The delicate 5X and 6X leaders and tippet you would use in most trout fishing situations should be tossed out the window (no not literally). Lighter tippets can break off a big cicada fly pattern on a back cast, not to mention when a mammoth brown trout or smallmouth smashes into it. Fish feeding on cicada patterns aren’t going to be very shy, so don’t be afraid to use heavier leader material in the 3X to even 0X range.

Spin anglers can also cash in on the topwater action of the hatch. They will do well with a medium- to medium-heavy action rod strung with 6- to 10-pound-test line, which is light enough to throw small topwater lures, yet heavy enough to handle big fish. The combination should be more than sufficient for almost any species you’re after.

The Best Flies and Lures for the Cicada Hatch The Brood X Cicada is a large insect, with most adults well over an inch long. They have black bodies accented with yellowish-orange legs and wing casings. It’s a very particular color pattern, but one that a surprising amount of Western stonefly fly patterns imitate surprisingly well. Additionally, during these 17 years of anticipation, dozens of Brood X cicada patterns have been created by both fly shops and private tyers. So, while having access to patterns isn’t necessarily an issue, having the right types of patterns and fishing them properly is vital for success.

When cicadas fall into the water, they generally thrash and flap their wings trying to get airborne again or they sink partly below the surface to slowly struggle and drown. A fly angler wishing to capitalize on the Brood X Hatch should have several different patterns that can work for whatever scenario is presented to them.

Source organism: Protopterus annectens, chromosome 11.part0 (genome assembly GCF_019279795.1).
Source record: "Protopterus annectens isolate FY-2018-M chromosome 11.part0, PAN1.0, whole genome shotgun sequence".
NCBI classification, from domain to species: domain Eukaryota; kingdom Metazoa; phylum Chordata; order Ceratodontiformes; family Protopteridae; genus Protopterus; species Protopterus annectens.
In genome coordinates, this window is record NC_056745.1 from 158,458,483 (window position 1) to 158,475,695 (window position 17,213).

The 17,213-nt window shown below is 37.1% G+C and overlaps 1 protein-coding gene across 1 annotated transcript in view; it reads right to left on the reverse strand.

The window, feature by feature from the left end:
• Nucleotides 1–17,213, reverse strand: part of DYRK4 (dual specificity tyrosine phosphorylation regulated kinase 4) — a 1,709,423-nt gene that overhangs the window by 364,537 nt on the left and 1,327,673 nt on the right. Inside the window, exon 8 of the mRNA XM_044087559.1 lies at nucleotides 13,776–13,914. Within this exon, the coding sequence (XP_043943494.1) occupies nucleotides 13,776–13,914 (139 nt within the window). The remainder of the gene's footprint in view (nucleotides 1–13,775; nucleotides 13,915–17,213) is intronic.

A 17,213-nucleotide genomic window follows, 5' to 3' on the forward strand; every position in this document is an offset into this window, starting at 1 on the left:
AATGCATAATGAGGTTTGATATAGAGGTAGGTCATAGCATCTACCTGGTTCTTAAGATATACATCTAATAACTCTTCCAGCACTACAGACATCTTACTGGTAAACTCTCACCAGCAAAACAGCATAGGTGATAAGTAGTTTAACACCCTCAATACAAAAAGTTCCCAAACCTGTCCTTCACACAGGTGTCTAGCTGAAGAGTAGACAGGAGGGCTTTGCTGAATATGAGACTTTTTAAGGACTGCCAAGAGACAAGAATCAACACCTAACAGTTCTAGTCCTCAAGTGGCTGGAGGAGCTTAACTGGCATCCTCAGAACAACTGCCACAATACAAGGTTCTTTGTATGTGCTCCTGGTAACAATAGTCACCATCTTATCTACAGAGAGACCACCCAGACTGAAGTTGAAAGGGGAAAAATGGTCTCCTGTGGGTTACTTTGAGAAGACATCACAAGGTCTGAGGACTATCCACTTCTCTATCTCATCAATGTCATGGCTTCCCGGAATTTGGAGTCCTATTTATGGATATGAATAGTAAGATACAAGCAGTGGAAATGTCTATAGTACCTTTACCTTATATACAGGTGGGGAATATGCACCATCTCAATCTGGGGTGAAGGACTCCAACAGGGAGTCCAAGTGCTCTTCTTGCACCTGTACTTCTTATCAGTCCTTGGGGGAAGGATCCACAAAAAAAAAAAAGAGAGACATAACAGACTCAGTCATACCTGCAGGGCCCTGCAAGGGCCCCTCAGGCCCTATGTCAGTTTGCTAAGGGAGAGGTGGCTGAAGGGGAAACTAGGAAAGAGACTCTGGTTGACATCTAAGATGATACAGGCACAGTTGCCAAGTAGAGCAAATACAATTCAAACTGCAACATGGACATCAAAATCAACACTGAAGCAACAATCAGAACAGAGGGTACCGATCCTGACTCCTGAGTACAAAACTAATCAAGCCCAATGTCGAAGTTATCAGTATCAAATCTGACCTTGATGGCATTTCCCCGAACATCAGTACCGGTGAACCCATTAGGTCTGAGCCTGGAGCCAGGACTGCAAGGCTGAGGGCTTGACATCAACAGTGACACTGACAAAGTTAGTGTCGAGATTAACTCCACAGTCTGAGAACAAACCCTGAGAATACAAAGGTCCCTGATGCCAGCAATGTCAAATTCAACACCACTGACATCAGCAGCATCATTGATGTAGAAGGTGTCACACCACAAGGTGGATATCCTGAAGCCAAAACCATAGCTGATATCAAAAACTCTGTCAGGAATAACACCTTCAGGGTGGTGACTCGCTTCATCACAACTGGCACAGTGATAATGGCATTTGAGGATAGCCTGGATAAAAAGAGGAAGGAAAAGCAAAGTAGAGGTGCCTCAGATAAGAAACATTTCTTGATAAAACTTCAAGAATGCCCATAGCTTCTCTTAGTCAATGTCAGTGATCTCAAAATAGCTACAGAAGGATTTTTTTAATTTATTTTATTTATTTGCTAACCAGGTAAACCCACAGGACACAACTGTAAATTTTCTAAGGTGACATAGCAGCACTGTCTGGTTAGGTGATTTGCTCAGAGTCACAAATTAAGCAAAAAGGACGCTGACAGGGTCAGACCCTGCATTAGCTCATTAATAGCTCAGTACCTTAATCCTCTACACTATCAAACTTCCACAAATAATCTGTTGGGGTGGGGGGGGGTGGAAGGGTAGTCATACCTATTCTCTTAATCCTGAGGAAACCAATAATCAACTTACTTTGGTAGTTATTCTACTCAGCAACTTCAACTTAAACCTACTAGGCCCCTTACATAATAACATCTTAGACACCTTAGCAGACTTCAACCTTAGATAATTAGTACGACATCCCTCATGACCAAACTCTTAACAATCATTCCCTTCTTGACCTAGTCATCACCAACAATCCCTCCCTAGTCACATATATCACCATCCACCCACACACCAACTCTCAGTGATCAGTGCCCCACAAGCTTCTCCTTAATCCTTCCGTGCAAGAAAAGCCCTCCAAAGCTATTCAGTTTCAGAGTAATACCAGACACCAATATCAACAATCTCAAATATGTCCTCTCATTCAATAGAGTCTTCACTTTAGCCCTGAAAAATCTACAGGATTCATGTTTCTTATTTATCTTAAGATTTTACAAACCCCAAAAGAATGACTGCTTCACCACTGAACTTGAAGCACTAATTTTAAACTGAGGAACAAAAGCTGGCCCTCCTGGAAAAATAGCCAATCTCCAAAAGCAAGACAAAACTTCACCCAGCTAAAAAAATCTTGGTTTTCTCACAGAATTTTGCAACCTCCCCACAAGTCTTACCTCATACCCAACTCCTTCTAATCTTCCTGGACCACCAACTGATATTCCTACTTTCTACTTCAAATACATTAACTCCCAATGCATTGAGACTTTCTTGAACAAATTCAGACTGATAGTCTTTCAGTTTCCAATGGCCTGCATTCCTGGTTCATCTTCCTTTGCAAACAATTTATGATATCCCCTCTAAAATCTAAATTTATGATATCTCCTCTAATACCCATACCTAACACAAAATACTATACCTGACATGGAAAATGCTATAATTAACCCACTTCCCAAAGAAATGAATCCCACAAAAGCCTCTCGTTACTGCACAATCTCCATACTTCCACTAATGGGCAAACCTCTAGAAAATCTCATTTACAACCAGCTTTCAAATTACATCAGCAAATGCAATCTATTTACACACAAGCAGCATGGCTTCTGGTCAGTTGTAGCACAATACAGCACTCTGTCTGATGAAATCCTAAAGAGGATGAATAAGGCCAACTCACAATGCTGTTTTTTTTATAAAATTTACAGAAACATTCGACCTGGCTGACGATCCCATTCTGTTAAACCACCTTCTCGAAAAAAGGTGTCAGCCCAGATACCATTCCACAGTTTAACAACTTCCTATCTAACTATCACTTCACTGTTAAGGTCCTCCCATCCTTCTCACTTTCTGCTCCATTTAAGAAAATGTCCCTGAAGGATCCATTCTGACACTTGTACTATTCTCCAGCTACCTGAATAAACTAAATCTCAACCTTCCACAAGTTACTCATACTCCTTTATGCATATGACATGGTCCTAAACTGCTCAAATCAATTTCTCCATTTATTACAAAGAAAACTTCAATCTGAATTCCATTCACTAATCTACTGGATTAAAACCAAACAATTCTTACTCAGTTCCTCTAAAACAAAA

Fluttering cicadas are the most common bugs you’ll see and the most entertaining fly patterns to fish. Large, heavy-winged fly patterns such as Paulson’s Flutter Bug or the Chubby Chernobyl in size 6 to size 2 are great imitations for these bugs. When you fish them, be sure to add a lot of small jerks and gentle twitches to the fly line, making the fly wiggle like a cicada struggling to take off. More realistic cicada pattern such as an Ultimate Cicada or the Fat Albert in black and orange are great for when fish are targeting less active bugs. These flies can be left to drift or sit on the surface of the water with the only necessary action being an occasional gentle twitching of the rod tip, making the fly vibrate slightly.

Drowned cicada patterns will work best later in the hatch, after the fish have seen a few days of heavy fishing. They can be imitated with patterns such as the Project Cicada, or even by tipping the previously mentioned realistic patterns with a tiny split shot or a bit of sink putty, making the flies sink below the surface.

Lures for the Cicada Hatch While fly anglers likely get the most excited about the Brood X hatch, spin gear anglers can still have a hell of a good time when fishing the right lures.

Though the behavior varies with species, when most fish are aggressively feeding on cicadas they’ll strike almost any moving thing with the right profile on the surface that looks alive—often as soon as it hits the water. While there are several different cicada lures out there, classic topwater lures such as Hula Poppers , Super Spooks, and Jitterbugs will also work incredibly well. When the fish are hungry during the cicada hatch, matching the hatch is really a matter of having a lure that imitates the basic shape, color, and movement of a cicada to entice a strike.

When it comes down to it, whether you have been tying flies in anticipation for the last 17 years or are just now hearing about it, be sure to get out and experience the Brood X Cicada Hatch if you’re nearby. Watching hummingbird-sized bugs flutter like over the water then seeing the surface explode is to witness a true miracle of nature. It’s like witnessing rare comet streaking across the heavens; an opportunity that comes only once or twice in a lifetime.

Feature image via Katja Schulz.